The ghosts of Christmas past made a late-season appearance in Klara Lidén’s solo exhibition ‘Pretty Vacant’ at Reena Spaulings Fine Art. For her installation S.A.D. (2012), which was in many ways the show’s highlight – if not the work with the most floor space – she gathered vanloads of pathetic, unwanted Christmas trees from Manhattan curbsides during the first week of January. These consumer sentinels were then reborn at the gallery as a sickly forest reeking of rotting pine. They were hidden, like Narnia, behind an imposing wall, painted construction-site blue. Massed claustrophobically, they were watered and kept barely alive, in a kind of coma, and left naked save for scant traces of tinsel still clinging to their branches. In its Christmas-time perversity, it would’ve been unsurprising, perhaps, to find in their midst one of Paul McCarthy’s chocolate Santa butt-plugs, or a father and son copulating with one of the tree trunks, a highlight of McCarthy’s mechanized installation The Garden (1991–92).
In lieu of such Christmasy psychosexual abjections, there was Reena Spaulings’ chicly shitty couch, hidden behind a particularly dense thicket of trees. It was a great spot to ponder how Lidén détourned this very happy holiday by simply letting it be very, very
sad. Her forest was way past its fetish prime. No longer shiny signifiers for collective consumer fantasies, the trees’ skeletal remains instead represented the brutal end of one brutally restless cycle of consumption. Walter Benjamin could be speaking of today’s New York when he spoke of ‘Paris, the Capital of the Nineteenth Century’; he lamented that ‘the last journey of the flâneur is death. Its destination: the new.’ With S.A.D., Lidén stunted the cycle, offering the old for protracted display.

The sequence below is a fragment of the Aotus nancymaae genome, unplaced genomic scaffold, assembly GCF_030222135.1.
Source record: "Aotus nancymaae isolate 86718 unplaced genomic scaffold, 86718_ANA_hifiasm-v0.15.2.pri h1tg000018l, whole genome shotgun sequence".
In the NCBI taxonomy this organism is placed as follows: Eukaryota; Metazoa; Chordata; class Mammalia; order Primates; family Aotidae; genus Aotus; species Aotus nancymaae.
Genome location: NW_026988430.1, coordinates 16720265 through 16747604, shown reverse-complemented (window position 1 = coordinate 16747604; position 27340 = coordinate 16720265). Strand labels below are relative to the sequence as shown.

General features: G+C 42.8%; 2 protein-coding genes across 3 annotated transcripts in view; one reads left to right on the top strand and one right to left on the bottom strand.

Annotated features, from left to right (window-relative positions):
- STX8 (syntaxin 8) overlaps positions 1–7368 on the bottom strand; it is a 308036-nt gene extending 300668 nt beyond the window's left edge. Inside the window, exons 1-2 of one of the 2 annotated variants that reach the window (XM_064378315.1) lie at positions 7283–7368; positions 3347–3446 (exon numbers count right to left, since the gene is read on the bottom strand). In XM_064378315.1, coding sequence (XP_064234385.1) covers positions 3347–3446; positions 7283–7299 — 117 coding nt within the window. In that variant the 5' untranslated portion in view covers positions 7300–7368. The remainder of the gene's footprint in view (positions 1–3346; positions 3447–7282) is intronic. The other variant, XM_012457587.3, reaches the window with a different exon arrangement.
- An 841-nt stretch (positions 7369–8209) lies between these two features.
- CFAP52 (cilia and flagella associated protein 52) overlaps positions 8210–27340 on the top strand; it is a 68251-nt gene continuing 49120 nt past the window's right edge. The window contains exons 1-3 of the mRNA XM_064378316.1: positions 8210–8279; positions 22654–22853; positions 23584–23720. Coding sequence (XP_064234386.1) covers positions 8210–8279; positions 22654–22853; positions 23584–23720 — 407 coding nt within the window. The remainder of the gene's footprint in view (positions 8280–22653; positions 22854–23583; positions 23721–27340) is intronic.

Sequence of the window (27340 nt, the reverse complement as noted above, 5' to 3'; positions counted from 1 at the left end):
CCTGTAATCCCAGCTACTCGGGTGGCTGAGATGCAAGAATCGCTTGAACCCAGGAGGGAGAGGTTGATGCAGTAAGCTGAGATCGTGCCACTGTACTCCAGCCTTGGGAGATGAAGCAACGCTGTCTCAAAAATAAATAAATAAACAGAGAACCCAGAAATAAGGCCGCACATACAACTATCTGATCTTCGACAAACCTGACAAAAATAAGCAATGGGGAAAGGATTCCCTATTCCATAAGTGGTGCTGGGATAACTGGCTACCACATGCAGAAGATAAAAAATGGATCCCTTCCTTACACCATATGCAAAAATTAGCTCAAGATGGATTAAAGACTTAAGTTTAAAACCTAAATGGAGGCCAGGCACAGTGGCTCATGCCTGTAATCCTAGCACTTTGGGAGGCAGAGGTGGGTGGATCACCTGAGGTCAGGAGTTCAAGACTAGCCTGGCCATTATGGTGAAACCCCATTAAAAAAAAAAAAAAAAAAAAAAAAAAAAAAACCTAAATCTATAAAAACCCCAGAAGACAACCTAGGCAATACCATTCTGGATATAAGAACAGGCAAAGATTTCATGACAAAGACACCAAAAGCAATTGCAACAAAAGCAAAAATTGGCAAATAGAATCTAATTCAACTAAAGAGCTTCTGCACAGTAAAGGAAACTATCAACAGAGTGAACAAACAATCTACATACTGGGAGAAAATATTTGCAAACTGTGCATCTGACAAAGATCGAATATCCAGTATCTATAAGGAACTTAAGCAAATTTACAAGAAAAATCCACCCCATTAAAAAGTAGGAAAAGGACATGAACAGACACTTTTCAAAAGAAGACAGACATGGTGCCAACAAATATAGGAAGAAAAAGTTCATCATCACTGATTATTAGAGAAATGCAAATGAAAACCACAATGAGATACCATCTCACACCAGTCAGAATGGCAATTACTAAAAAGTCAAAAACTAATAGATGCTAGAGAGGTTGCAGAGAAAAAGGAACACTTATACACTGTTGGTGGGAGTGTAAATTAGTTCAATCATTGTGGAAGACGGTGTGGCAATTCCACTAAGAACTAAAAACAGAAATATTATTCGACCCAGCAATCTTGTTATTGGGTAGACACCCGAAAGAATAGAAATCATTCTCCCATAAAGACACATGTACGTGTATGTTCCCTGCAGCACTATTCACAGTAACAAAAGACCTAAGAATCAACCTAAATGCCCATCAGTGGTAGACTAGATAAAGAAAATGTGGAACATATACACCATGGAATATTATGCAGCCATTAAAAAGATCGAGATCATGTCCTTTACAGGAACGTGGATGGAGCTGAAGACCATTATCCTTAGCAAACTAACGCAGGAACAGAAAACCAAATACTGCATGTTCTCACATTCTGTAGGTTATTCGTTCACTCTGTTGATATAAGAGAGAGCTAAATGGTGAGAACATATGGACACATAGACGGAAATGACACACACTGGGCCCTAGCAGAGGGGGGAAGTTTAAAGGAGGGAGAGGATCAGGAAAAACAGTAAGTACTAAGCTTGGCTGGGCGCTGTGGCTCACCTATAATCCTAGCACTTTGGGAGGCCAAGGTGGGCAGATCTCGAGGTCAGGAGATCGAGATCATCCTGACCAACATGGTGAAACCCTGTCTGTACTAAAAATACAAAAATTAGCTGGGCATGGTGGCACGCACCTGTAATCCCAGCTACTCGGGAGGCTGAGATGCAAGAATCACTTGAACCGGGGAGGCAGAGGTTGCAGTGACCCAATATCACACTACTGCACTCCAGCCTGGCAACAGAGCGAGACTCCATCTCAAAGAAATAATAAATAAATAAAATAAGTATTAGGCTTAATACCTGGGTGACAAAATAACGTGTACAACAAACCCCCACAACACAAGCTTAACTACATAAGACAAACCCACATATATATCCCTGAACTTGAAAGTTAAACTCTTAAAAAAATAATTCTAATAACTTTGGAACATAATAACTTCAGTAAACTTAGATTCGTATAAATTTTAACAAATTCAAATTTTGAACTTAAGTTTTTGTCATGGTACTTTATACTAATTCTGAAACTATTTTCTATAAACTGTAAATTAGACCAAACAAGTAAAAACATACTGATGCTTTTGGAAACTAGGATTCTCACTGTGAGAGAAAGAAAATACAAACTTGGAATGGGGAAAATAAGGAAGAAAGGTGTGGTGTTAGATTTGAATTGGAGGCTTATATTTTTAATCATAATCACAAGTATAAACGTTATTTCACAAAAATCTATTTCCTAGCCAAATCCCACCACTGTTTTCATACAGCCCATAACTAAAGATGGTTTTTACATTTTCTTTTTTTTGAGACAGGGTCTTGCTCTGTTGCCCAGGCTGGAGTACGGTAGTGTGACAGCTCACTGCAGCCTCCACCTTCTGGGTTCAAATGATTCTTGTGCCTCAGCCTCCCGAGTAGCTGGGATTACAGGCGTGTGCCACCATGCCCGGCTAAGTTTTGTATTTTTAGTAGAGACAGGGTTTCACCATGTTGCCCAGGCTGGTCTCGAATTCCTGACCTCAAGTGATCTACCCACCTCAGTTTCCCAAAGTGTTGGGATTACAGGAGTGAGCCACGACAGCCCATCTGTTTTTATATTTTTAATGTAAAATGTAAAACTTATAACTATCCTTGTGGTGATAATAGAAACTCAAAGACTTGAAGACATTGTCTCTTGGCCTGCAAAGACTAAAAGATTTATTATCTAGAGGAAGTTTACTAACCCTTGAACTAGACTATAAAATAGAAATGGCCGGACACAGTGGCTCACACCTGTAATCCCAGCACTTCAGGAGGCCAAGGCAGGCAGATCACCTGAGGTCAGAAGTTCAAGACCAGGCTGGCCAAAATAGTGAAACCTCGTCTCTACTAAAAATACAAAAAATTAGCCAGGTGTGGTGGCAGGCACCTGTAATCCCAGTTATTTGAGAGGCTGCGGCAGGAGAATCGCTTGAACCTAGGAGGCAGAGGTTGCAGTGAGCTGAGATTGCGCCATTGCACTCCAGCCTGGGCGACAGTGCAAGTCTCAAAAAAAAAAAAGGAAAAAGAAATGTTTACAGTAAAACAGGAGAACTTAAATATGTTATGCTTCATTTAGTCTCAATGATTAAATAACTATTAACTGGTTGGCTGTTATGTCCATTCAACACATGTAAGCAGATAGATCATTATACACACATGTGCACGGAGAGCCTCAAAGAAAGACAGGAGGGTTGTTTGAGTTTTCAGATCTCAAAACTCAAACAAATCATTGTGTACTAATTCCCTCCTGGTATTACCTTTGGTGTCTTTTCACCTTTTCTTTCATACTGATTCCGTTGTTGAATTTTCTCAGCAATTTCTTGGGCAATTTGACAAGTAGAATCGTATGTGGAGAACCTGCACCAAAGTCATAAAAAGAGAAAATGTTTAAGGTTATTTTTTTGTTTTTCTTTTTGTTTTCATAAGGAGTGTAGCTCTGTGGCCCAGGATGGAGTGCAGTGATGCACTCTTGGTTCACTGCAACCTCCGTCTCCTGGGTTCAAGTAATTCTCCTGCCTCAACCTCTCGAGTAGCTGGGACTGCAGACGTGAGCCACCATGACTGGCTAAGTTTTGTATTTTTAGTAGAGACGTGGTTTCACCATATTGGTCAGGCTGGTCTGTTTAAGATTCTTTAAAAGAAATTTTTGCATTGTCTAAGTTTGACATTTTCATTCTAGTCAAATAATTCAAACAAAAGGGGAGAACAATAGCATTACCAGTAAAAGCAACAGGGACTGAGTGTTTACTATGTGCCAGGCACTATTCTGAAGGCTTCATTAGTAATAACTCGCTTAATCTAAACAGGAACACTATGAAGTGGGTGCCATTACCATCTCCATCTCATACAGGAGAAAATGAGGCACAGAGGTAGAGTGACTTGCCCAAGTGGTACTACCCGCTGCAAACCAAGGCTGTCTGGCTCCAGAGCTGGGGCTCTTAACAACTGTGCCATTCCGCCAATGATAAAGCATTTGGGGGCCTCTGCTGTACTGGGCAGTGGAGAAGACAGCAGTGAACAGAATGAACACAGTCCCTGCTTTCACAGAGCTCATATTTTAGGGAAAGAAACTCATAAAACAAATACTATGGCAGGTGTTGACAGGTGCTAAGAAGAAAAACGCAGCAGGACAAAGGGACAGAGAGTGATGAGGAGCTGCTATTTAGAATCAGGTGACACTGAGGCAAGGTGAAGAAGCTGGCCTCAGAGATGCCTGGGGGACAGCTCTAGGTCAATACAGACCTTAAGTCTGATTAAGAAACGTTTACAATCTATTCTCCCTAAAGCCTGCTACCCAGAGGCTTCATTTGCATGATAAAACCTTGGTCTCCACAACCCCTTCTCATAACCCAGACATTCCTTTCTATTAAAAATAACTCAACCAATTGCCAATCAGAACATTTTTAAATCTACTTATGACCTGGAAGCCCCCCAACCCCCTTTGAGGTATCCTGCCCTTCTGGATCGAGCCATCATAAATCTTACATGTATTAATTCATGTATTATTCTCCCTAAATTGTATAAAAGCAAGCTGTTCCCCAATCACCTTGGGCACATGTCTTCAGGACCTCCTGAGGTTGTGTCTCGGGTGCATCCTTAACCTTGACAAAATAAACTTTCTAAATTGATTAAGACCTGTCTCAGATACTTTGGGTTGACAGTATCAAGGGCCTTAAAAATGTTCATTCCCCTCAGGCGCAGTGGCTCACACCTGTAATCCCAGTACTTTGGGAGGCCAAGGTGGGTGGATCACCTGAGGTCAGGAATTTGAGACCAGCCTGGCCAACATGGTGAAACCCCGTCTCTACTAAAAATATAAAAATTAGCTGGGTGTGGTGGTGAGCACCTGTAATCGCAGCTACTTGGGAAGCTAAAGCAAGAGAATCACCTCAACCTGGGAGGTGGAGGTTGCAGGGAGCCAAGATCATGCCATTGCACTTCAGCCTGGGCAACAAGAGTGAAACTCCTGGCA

For the past eight or so years, Lidén has made a successful career of repurposing found junk and radically bypassing given modes of exchange, including a short-lived underground postal service in Stockholm and a temporary dwelling of discarded materials on the banks of the Spree River in Berlin, which she offered to anyone. Her democratic aims might recall Rirkrit Tiravanija’s free Thai food dinners, which in theory were for everyone, though in practice for a relative few. In Lidén’s case, her specific efforts bypassed esoteric art settings entirely, preferring instead a wider egalitarian net. Later venturing into the gallery system, she would build a makeshift, elevated shelter out of found cardboard and pipes at Reena Spaulings in 2004. In 2008, for her exhibition ‘Heating for Crows’, she walled-off large sections of the gallery leaving little but a long hallway and a small unadorned sitting room. Utilizing the same black couch in S.A.D., there was little to look at but lots to hear; with so much avant-garde rhetoric about bringing the ‘outside’ ‘inside’, Lidén played with that dialectic literally by opening up a window for pigeons to colonize large swaths of the gallery. Proving that a wall is a very porous thing, birds audibly walked on top of, and around, seated viewers.
‘Pretty Vacant’ also included a trio of framed inkjet prints featuring Lidén posing in decrepit city locales. With Down (2011) she’s descending into a Berlin manhole. In Monkey (2010) she climbs, somewhat precariously, far up on an empty parking lot lamppost in San Antonio, and in Pier (2012) she stands, surrounded by water, on a rotting pylon in the Hudson River. In tandem with the blue plywood wall and Lamp (2012), a traffic-cone-cum-lampshade hovering over an office table, such works, by articulating urban support systems, cast a humorous if critical eye on how, what, and why our city spaces are regulated. Capital is, of course, key to such striations, and part of the fun is seeing the novel ways Lidén transgresses them without resorting to anarchy – not that she hasn’t come close in the past. With ‘Pretty Vacant’, though, she proved the power of empathetic heartstrings, which she tugged, indulgently.